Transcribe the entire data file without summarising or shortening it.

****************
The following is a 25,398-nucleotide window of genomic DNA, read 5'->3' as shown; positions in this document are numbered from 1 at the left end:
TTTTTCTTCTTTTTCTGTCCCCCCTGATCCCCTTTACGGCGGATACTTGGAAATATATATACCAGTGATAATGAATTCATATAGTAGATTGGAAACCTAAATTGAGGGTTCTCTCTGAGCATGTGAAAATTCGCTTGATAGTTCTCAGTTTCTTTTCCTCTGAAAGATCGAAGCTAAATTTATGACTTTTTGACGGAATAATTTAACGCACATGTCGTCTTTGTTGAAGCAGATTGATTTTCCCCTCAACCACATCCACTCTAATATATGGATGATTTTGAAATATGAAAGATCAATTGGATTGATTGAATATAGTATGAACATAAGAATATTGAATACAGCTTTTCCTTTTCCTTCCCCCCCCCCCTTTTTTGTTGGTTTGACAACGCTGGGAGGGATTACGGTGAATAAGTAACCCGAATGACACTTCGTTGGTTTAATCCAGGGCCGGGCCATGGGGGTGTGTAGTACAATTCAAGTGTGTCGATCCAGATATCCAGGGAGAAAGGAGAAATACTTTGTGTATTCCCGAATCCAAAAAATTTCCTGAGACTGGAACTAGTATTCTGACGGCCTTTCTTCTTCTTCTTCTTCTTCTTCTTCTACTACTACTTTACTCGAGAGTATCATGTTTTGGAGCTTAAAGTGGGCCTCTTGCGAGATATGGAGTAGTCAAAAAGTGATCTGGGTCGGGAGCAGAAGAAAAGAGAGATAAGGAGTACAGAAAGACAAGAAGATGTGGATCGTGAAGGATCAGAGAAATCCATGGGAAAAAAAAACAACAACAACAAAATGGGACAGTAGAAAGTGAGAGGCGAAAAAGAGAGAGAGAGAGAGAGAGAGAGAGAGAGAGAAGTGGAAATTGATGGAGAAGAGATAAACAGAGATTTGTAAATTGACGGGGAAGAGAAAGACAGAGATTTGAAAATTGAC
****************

The following is a 25,398-nucleotide window of genomic DNA, read 5'->3' as shown; positions in this document are numbered from 1 at the left end:
TTTTTCTTCTTTTTCTGTCCCCCCTGATCCCCTTTACGGCGGATACTTGGAAATATATATACCAGTGATAATGAATTCATATAGTAGATTGGAAACCTAAATTGAGGGTTCTCTCTGAGCATGTGAAAATTCGCTTGATAGTTCTCAGTTTCTTTTCCTCTGAAAGATCGAAGCTAAATTTATGACTTTTTGACGGAATAATTTAACGCACATGTCGTCTTTGTTGAAGCAGATTGATTTTCCCCTCAACCACATCCACTCTAATATATGGATGATTTTGAAATATGAAAGATCAATTGGATTGATTGAATATAGTATGAACATAAGAATATTGAATACAGCTTTTCCTTTTCCTTCCCCCCCCCCCTTTTTTGTTGGTTTGACAACGCTGGGAGGGATTACGGTGAATAAGTAACCCGAATGACACTTCGTTGGTTTAATCCAGGGCCGGGCCATGGGGGTGTGTAGTACAATTCAAGTGTGTCGATCCAGATATCCAGGGAGAAAGGAGAAATACTTTGTGTATTCCCGAATCCAAAAAATTTCCTGAGACTGGAACTAGTATTCTGACGGCCTTTCTTCTTCTTCTTCTTCTTCTTCTTCTACTACTACTTTACTCGAGAGTATCATGTTTTGGAGCTTAAAGTGGGCCTCTTGCGAGATATGGAGTAGTCAAAAAGTGATCTGGGTCGGGAGCAGAAGAAAAGAGAGATAAGGAGTACAGAAAGACAAGAAGATGTGGATCGTGAAGGATCAGAGAAATCCATGGGAAAAAAAAACAACAACAACAAAATGGGACAGTAGAAAGTGAGAGGCGAAAAAGAGAGAGAGAGAGAGAGAGAGAGAGAGAGAGAAGTGGAAATTGATGGAGAAGAGATAAACAGAGATTTGTAAATTGACGGGGAAGAGAAAGACAGAGATTTGAAAATTGAC